Operation Arkstone: North Sydney man sentenced for child abuse offence
A 32-year-old North Sydney man linked to an international online child abuse network received a maximum two-year sentence by the Sydney District Court on Friday (11 March 2022).
AFP Eastern Command Child Protection investigators arrested the man at his home in the suburb of Willoughby on 17 March 2021, following an Operation Arkstone investigation into the sharing of child abuse material online.
The man pleaded guilty to one count of possess or control child abuse material obtained or accessed using a carriage service, contrary to section 474.22A of the Criminal Code 1995 (Cth).
He received a two-year prison sentence and was released immediately under strict conditions, including being of good behaviour for four years.
The man was identified as part of Operation Arkstone, an AFP-led, large-scale child protection operation.
The nationwide operation began in February 2020 when a 30-year-old Central Coast man was arrested for child abuse offences. The arrest followed a referral to the AFP-led Australian Centre to Counter Child Exploitation (ACCCE) from the United States’ National Center for Missing and Exploited Children.
The digital trail from that first arrest has to date identified 56 child victims in Australia, who have been removed from further harm. Twenty-five Australian alleged offenders have been charged with 1350 offences.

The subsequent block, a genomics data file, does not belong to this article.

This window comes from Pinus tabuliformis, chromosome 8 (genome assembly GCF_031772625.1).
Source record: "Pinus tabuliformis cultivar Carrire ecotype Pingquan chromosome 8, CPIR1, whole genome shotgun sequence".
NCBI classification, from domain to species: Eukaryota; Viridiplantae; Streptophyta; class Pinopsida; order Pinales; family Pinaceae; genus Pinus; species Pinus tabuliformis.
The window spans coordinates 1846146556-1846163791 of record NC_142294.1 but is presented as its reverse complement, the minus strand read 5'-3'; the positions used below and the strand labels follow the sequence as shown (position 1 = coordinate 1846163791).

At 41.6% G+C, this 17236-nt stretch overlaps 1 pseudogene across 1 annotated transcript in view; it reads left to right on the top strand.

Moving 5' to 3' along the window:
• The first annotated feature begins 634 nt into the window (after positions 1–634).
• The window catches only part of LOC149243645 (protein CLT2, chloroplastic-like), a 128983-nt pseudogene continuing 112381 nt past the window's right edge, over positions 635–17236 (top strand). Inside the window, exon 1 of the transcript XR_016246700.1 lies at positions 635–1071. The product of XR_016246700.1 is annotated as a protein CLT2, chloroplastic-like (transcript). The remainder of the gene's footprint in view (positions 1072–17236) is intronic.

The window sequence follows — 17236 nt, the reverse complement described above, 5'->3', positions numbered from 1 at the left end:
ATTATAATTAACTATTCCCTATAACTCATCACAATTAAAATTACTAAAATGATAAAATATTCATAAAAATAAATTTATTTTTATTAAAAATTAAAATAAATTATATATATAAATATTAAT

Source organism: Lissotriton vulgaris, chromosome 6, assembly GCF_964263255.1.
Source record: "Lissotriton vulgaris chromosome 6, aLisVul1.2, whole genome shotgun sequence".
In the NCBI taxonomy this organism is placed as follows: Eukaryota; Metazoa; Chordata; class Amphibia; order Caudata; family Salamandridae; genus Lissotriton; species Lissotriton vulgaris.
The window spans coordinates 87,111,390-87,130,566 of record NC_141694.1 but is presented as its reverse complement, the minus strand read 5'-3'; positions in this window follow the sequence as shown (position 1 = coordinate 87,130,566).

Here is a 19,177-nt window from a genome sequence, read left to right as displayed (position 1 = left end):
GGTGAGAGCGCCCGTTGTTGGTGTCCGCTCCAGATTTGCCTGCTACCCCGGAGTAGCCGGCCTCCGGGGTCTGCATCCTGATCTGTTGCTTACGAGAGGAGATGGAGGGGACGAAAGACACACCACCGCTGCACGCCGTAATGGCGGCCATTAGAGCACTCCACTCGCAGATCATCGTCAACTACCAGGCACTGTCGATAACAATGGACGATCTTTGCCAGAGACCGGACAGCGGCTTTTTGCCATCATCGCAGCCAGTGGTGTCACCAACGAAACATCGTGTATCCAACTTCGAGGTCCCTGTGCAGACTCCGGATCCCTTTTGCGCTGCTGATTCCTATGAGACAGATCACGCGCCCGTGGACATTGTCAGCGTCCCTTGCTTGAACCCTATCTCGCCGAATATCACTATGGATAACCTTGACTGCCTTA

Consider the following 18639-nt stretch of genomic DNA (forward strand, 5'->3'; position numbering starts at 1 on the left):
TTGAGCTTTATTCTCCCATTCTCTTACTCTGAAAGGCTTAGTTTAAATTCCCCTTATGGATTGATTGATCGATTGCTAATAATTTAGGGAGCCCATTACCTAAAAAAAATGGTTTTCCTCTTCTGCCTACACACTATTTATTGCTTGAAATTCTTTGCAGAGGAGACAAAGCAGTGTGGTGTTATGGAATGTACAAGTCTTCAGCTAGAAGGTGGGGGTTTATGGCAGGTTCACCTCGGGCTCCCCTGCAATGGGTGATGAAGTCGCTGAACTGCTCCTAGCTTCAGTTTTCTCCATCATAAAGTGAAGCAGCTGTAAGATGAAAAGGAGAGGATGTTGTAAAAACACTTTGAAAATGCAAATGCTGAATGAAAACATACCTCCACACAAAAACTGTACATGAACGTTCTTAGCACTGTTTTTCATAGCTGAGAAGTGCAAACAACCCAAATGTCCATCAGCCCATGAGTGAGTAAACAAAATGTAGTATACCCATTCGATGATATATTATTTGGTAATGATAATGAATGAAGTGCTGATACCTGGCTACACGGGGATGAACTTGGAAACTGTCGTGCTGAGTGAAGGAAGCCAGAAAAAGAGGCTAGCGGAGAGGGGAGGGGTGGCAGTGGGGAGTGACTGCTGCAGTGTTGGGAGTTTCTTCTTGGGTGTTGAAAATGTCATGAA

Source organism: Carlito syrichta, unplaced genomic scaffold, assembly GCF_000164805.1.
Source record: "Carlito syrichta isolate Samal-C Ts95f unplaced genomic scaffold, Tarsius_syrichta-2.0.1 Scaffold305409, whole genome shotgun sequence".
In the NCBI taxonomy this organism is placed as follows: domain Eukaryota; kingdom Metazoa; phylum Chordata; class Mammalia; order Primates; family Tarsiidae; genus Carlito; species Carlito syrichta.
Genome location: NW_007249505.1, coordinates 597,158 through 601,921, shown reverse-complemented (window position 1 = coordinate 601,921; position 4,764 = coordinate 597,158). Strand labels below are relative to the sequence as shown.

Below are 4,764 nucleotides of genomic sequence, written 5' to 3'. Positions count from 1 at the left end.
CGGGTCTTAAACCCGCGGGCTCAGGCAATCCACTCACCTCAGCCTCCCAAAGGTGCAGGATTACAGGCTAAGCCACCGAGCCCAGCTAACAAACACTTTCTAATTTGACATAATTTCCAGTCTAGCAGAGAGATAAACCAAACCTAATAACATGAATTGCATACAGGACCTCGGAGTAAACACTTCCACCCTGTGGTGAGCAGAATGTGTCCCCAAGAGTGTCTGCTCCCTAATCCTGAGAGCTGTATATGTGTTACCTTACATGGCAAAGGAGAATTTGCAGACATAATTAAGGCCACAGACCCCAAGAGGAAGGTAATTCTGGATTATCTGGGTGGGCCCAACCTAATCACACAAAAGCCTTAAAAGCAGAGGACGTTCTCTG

US Homeland Security has been integral in identifying the online network of alleged child sex offenders throughout Operation Arkstone, which has also resulted in multiple arrests in the United States. Investigations in the US are continuing.
Members of the public who have information about child abuse and exploitation are urged to call Crime Stoppers on 1800 333 000.
You can also make a report online by alerting the Australian Centre to Counter Child Exploitation via the Report Abuse button.
If you or someone you know are impacted by child sexual abuse and online exploitation there are support services available, visit the ACCCE to learn more.
Advice and support for parents and carers about how they can help protection children online can be found at ThinkUKnow, an AFP-led education program designed to prevent online child sexual exploitation.
Notes to media:
Use of term 'CHILD ABUSE' MATERIAL NOT 'CHILD PORNOGRAPHY'
The correct legal term is Child Abuse Material – the move to this wording was among amendments to Commonwealth legislation in 2019 to more accurately reflect the gravity of the crimes and the harm inflicted on victims.
Use of the phrase "child pornography" is inaccurate and benefits child sex abusers because it:
- indicates legitimacy and compliance on the part of the victim and therefore legality on the part of the abuser; and
- conjures images of children posing in 'provocative' positions, rather than suffering horrific abuse.
Every photograph or video captures an actual situation where a child has been abused.
AFP Media: (02) 5126 9297